/ Nepal in March - Trekking Peak suggestions?

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Mowglee on 12 Dec 2017

I've managed to get (up to) a couple of months off work Feb & March next year. I'll be in Nepal for a few weeks trekking (independently, possibly Langtang), and then have a few more weeks available to climb something. I need to be home by the end of March, ideally mid March.

Bit of background - went to Nepal in '14 and trekked around the Annapurna Circuit and the Khumbu for ~7 weeks independently, and know a reasonable amount about altitude and acclimatisation. Have done a little alpine mountaineering, albeit years ago, up to about AD, and a bit of Scottish, leading up to IV. Reasonably fit at the moment, but largely cycling-based fitness rather than mountains. Not likely to get much Scotland in this season beyond a couple of weekends.

I'm hoping a few weeks trekking Langtang (or similar) will help get generally trekking fit, and then walking into Lukla and Namche will provide decent acclimatisation. I'll hang around Machermo and Gokyo for a little while.

I'd like to climb a peak, something over 6000m and not too technical. I guess PD or AD type terrain. Ideally do it as independently as possible - I really don't like the idea of having a huge entourage of porters and helpers, and losing the ability to make choices or decisions that come with almost all commercial expeditions (it seems). Hopefully I've got enough time to make this possible, although concede I'll need to hire some porters at the least.

I'd be grateful if anyone could help me out with a few questions
1. Am I likely to get a permit for a trekking peak if it's not through a local agency? In theory it should be possible, but reality may be different and the policy seems to change year by year.
2. Suggestions for a peak to attempt? Island Peak would be a good choice if not for the hordes. I'd like to go somewhere a little quieter. Needs to be Khumbu and based out of Namche/Gokyo, 6000-6800m, not too technical.
3. Suggestions for trekking areas for the first part? Friend has suggested Manaslu but I think it requires a guide, which I'd prefer to avoid.

Lastly, if anyone has similar aims for Feb and March next year, let me know. At the moment I only have a partner sorted for the trekking bit of the trip.

Post edited at 15:00
splat2million on 12 Dec 2017
In reply to Mowglee:

I did Lobuche East a little while ago. Great trekking peak, steep enough to feel committing without much actual difficulty. Not too busy - there was one other team on the mountain the day I went up, although there were some Everest climbers acclimatising on it later in the day who I met on the way down.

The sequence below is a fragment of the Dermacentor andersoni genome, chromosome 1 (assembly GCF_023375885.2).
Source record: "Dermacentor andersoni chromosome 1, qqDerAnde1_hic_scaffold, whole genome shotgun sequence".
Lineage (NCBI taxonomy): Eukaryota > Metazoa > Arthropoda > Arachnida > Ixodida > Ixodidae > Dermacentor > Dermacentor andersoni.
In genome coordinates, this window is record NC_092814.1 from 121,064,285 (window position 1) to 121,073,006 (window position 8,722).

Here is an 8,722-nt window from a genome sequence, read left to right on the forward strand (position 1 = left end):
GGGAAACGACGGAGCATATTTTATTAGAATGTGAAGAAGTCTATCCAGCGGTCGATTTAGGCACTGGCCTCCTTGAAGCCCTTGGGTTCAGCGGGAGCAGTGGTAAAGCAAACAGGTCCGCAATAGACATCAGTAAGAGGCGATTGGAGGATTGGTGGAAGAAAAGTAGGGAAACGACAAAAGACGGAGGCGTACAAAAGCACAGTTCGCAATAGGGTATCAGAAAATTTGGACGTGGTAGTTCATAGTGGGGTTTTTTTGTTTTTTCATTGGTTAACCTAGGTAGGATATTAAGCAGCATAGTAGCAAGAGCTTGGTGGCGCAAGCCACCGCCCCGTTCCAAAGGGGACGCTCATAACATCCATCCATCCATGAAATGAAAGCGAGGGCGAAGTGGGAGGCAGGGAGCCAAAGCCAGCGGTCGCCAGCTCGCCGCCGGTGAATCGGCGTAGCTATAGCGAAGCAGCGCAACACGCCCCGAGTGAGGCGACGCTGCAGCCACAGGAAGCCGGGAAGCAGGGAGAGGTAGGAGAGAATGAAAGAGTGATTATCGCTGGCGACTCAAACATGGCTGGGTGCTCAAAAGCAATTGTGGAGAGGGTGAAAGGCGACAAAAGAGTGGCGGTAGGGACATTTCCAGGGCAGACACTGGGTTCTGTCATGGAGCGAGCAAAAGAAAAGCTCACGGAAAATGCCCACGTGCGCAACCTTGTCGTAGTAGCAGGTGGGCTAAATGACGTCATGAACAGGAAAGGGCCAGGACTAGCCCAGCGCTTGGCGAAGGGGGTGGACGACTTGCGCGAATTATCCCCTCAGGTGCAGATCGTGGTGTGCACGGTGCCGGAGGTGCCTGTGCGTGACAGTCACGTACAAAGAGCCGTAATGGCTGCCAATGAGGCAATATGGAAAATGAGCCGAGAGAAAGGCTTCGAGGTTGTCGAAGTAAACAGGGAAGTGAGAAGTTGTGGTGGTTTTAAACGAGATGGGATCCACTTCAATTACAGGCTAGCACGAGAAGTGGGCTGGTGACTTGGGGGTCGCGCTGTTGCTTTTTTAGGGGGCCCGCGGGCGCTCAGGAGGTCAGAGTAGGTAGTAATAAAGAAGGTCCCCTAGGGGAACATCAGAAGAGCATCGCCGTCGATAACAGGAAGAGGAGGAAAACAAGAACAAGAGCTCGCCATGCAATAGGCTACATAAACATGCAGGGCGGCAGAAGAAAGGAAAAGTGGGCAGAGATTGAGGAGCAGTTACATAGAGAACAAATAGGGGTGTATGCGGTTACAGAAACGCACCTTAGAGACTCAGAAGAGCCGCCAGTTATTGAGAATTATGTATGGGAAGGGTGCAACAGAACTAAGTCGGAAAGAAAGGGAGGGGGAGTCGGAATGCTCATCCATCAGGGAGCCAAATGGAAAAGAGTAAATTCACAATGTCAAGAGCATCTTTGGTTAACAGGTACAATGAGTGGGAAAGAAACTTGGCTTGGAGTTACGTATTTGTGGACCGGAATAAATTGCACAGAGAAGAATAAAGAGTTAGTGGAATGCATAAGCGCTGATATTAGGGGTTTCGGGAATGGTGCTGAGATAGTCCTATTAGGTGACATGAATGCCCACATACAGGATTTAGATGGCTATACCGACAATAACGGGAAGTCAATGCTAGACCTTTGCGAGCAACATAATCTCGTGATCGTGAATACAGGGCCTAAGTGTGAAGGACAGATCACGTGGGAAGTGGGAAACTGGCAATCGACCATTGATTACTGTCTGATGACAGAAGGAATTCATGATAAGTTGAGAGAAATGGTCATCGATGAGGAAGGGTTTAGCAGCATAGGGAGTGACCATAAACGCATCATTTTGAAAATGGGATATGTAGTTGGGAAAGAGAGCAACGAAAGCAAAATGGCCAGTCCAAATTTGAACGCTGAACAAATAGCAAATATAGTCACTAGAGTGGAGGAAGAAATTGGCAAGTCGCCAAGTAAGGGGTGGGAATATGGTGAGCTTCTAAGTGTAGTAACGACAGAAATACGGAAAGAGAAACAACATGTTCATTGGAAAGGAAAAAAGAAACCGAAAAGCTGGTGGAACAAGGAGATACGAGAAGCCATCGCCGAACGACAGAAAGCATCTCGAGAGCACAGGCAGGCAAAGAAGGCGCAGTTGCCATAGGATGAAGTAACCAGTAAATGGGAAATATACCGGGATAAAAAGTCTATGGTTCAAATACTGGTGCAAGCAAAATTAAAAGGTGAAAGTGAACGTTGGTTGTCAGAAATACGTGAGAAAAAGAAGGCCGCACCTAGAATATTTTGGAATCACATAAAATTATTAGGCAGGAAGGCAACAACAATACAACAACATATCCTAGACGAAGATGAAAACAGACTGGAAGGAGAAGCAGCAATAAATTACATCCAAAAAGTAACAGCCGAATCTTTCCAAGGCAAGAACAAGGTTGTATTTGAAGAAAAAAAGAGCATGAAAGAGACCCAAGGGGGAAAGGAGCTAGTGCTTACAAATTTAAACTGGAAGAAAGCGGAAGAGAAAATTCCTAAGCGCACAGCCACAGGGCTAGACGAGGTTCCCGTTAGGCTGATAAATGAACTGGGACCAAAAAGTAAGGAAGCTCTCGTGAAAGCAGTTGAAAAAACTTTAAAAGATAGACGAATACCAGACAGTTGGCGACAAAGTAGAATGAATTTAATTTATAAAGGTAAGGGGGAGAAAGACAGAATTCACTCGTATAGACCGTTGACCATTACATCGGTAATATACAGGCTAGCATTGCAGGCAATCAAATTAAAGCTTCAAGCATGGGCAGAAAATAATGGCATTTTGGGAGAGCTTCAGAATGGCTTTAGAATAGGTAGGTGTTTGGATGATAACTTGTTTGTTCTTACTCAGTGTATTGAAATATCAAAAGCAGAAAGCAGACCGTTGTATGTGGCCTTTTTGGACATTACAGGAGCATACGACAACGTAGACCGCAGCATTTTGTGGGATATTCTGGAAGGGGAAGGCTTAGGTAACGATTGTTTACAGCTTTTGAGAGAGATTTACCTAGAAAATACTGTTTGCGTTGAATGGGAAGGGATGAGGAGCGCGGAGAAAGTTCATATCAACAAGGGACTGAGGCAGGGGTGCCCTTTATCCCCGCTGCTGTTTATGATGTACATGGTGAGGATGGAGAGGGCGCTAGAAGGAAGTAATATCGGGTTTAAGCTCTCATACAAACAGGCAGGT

If you're looking for a little more technical challenge at a similar height, and almost certainly hardly anyone else around - I was also looking at Kyajo Ri.

I hired a porter from a local company (Nepal Eco Treks) for the trekking - walked up the Gokyo Valley, across Cho La to EBC and then back down to Lobuche. I met with a local guide for the peak but if you had good route information it wouldn't be hard to route-find in good conditions. With respect to permits, you can hire a porter through a local company and ask them to sort your trekking permit - that would be the easiest thing - depends how resistant you are to bringing a porter with you.
Mowglee on 13 Dec 2017
In reply to splat2million:

Thanks - sounds similar to what I have in mind.
Jandwilson - on 13 Dec 2017
In reply to splat2million:

Kyajo Ri is a awesome peak, was there this year and would definately recommend it!
Mowglee on 19 Dec 2017
In reply to Mowglee:

Wondering if anyone else has any suggestions for climbing at this time of year? I'm slightly put off by the fact that all the western guiding companies don't run trips at this time of year, suggesting it might be fairly unreliable conditions, and I may not necessarily get unbiased advice from a local guiding firm.
chris fox on 20 Dec 2017
In reply to Mowglee:

want to contact a local guide for info ? If so i will pm you my friends details
Mowglee on 20 Dec 2017
In reply to chris fox:

That would be good, ta. Think a local guide will be the best option, as I'm also going to struggle to find 3 other people to climb with (to split the permits with) before March!


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